Sunday, May 19, 2024
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SoftBank completed a full takeover of British chipmaker Arm, with plans to take it public as soon as next month. In the wake of the news, according to a new report from the Financial Times, tech’s largest private players are again mulling their own options to cash in on a potential new wave of IPO fever.

This year’s weak IPO environment has been well-documented — with debuts like Mediterranean lunch chain Cava and direct-to-consumer makeup seller Oddity marking a few of the major highlights. But given Arm’s station in the tech hardware world, its debut could jolt the market by setting a useful benchmark. Its path to even get to the public market has been convoluted, to say the least.

When it acquired the chipmaker for around $32 billion in 2016, SoftBank took the company private following a nearly two-decade-long public market stint. A year later, the Japanese conglomerate sold a quarter of the company to its own Vision Fund — the $100 billion investment vehicle managed by SoftBank and largely backed by Saudi Arabia’s gigantic sovereign wealth fund. Friday’s transaction saw that outlying 25% stake reacquired by SoftBank’s corporate office for $16 billion, roughly double its value from the 2017 sale, in a deal that valued Arm at $64 billion. With the Saudis cashed out, the road has cleared for SoftBank founder Masayoshi Son to list Arm shares on the Nasdaq, with initial paperwork expected to be filed as soon as Monday, sources told The Wall Street Journal. The rest of Silicon Valley can’t look away:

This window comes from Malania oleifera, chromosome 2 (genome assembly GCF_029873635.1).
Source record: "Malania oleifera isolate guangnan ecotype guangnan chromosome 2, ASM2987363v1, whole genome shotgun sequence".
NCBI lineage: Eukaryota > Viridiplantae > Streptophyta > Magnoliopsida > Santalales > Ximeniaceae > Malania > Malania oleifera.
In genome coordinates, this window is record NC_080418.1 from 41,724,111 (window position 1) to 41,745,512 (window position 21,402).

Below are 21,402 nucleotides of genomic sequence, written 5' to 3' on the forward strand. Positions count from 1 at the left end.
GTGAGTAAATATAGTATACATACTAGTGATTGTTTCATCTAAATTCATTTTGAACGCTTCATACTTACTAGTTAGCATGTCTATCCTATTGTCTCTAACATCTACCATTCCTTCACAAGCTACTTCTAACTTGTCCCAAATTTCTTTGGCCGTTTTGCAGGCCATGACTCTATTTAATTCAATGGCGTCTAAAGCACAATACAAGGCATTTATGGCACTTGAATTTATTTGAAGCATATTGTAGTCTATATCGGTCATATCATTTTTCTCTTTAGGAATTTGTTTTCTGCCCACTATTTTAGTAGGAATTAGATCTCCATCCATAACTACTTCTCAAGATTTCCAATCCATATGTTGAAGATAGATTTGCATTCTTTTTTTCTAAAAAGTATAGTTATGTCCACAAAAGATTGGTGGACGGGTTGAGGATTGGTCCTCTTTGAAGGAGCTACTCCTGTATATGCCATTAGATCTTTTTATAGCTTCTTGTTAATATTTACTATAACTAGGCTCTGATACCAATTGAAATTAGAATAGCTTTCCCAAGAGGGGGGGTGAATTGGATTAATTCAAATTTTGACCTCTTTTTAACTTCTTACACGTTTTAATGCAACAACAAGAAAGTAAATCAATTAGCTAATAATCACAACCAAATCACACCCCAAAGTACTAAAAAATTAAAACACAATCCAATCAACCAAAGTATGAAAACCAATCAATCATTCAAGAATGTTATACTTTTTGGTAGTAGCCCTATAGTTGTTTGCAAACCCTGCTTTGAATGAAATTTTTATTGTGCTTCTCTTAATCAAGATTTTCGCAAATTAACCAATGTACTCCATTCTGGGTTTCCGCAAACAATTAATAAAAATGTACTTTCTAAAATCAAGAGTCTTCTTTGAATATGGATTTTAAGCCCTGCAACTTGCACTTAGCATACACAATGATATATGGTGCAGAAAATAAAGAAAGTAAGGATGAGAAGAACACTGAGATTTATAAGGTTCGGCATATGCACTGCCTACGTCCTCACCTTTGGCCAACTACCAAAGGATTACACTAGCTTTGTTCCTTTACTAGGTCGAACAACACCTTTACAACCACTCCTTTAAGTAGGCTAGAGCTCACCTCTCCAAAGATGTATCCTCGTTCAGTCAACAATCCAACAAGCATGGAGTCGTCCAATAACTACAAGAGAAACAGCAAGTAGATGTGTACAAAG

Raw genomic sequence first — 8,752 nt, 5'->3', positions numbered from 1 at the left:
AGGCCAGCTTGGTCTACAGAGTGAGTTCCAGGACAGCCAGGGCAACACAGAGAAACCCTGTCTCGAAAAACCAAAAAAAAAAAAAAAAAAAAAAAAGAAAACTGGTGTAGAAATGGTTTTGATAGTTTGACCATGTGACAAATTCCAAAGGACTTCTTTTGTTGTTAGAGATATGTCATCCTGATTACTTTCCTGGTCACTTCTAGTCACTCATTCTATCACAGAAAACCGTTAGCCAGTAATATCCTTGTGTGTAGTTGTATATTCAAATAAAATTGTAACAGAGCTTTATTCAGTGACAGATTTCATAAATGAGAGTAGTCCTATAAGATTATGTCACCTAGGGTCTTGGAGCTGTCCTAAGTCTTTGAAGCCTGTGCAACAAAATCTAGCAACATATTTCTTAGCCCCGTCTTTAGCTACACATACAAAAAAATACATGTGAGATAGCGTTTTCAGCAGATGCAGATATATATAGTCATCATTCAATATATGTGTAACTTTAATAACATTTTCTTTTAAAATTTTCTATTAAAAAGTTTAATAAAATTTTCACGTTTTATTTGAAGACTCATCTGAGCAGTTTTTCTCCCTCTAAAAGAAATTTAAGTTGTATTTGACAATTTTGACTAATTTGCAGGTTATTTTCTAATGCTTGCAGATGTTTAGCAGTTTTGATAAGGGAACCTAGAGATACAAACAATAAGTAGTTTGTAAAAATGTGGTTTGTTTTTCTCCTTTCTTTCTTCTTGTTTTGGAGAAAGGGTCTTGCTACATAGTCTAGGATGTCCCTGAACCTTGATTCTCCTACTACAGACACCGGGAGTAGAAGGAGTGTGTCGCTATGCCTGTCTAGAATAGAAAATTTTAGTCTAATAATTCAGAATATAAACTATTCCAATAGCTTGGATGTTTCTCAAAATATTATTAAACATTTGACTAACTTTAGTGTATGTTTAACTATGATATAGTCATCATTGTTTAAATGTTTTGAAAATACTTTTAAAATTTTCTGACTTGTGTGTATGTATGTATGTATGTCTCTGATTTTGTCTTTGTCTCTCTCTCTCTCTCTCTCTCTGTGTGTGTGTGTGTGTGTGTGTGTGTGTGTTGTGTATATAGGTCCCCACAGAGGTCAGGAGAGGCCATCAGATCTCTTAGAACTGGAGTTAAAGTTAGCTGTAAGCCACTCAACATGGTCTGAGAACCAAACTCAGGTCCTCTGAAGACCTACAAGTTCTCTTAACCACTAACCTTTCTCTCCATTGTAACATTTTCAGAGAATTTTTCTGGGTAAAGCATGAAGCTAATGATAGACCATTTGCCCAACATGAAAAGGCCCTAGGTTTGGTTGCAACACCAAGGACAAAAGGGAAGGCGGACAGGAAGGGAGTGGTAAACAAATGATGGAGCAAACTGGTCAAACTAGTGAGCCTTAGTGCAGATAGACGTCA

• SoftBank is in talks to list Arm at a valuation of $60 billion to $70 billion, sources told Reuters. It would mark the first major VC-backed tech IPO since freemium software provider HashiCorp debuted in November 2021, which concluded a tech IPO hot streak starring the likes of Bumble and Affirm.
  • According to the FT, Instacart is seriously considering an IPO before the end of the year, after scrapping plans a year ago. Marketing automation startup Klaviyo could list as soon as September, sources told Reuters, while software company Databricks and digital ID verification platform Socure is flirting with listings as well.

Keeping Score: Arm’s valuation double-up and potential debut provide a much-needed win for SoftBank. Its Vision Fund laid off dozens of workers last year, after being mired in a series of bad bets including WeWork (gulp) and FTX (double gulp). A word to the wise: If your massive investment fund is betting on startups that end up mired in controversy and destined for a prestige TV miniseries, you may be doing something wrong. Once is an oopsie, twice is a trend.


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